A Filipino maid has appealed for help after her Saudi Arabian employer caused her horrific burns by throwing boiling water on her body, ABS-CBN News reported.
The 23-year-old employee, known by the name Fatma, asked her cousin to help her after the incident.
Fatma’s cousin took pictures of her body disfigured by the burns and uploaded them on Facebook, where many people showed their support and compassion.
The maid, who is from Pikit, North Cotabato, said she had been working for the Arab family in Riyadh for two months. She was not given her salary or provided with proper meals.
Her employer poured boiling water on her after Fatma failed to bring coffee on time.
It took a few hours before Fatma was even brought to the hospital to be treated for her burns.
On her third day at the hospital, Fatma secretly gave a nurse a piece of paper with her older sister’s phone number in the Philippines.
Her sister was able to give the nurse the number of her relatives in Riyadh.
When her employer again brought Fatma to the hospital for treatment, Fatma’s cousin was able to rescue her.
The maid, who has two children back in the Philippines, appealed for help in filing a case against her abusive employer.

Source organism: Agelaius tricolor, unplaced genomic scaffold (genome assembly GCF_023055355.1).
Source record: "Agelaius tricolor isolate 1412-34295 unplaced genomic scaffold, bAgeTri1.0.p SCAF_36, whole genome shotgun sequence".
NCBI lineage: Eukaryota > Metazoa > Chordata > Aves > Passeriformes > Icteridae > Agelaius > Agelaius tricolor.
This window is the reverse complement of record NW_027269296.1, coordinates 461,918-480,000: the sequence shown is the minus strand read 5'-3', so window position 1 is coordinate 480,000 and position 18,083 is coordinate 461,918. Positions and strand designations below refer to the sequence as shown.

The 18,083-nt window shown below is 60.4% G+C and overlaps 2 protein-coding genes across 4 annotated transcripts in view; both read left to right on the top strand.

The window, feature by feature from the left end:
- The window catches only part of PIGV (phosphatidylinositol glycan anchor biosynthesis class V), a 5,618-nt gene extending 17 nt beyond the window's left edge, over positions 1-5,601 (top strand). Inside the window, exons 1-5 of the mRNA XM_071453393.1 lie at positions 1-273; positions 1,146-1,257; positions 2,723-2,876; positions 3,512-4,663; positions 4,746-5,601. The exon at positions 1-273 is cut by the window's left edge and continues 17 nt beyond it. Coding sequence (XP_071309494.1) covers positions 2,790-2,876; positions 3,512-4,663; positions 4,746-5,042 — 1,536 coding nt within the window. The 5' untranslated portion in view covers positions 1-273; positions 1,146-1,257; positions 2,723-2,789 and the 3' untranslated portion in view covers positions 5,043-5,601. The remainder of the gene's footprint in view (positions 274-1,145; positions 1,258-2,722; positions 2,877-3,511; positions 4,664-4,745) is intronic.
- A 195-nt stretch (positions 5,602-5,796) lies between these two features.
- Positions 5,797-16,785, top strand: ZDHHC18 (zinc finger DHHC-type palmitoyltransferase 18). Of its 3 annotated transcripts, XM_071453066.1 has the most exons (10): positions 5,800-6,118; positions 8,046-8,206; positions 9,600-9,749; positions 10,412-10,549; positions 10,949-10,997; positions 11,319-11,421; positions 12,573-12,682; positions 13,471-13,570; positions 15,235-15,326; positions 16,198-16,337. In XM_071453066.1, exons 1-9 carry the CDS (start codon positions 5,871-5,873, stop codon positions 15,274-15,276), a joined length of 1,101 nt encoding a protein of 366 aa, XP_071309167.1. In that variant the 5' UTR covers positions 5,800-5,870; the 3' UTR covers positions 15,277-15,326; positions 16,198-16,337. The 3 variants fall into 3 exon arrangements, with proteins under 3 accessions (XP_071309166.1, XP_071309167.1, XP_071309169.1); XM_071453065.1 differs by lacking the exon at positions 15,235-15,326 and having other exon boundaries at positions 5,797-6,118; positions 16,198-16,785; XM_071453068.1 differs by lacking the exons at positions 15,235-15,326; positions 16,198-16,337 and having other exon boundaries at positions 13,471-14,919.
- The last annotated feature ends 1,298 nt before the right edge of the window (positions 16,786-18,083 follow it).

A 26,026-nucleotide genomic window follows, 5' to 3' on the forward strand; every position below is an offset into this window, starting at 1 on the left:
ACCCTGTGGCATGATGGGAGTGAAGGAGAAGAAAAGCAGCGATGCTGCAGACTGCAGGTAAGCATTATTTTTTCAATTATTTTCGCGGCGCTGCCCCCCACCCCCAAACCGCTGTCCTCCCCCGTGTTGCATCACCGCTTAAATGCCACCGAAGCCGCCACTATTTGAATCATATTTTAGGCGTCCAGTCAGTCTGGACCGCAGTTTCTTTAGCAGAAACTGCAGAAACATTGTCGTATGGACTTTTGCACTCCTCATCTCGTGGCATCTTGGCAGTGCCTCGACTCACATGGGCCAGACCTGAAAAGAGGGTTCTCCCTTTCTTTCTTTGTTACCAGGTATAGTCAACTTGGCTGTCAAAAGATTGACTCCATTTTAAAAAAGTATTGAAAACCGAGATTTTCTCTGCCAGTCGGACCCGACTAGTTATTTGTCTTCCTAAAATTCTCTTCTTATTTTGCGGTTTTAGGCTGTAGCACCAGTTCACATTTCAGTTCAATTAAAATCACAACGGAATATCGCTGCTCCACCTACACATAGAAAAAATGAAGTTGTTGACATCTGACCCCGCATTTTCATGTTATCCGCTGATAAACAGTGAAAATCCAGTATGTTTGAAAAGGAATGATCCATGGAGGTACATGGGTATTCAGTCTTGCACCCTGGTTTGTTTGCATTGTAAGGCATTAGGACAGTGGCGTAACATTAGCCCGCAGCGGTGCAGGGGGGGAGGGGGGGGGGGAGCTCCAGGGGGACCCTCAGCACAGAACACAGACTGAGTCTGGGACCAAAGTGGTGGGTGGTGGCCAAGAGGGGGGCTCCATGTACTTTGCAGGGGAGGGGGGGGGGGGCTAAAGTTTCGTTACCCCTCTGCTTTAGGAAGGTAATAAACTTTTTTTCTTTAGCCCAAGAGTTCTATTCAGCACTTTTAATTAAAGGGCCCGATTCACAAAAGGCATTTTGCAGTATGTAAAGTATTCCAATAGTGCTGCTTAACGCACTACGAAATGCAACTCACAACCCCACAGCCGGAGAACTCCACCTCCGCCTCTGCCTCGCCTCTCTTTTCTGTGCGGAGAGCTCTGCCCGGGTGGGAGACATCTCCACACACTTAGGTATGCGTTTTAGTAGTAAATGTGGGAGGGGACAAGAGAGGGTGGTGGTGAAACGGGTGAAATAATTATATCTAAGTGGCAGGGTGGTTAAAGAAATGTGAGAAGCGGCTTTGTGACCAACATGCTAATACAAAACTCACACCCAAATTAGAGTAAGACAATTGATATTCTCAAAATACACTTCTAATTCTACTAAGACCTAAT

She is now in the custody of the Assistance to Nationals section of the Philippine embassy.
A representative from the Department of Social Welfare and Development said they are providing Fatma with food, clothing, toiletries and medicine.
This is not the first time a foreign maid employed in Saudi Arabia claims of being abused by her employer.
According to Amnesty International: “Foreign workers suffer greatly in Saudi Arabia. Some go unpaid. Some are beaten or even raped. If arrested, they’re subjected to trials conducted solely in Arabic without translation and many have no money for a lawyer or family to turn to for help.”
The governments of Saudi Arabia and the Philippines signed an agreement, last May, that gives Filipino workers more rights in the Gulf kingdom.
The agreement is specifically designed to grant better protection and welfare to Filipino household service workers (HSWs) employed in Saudi Arabia.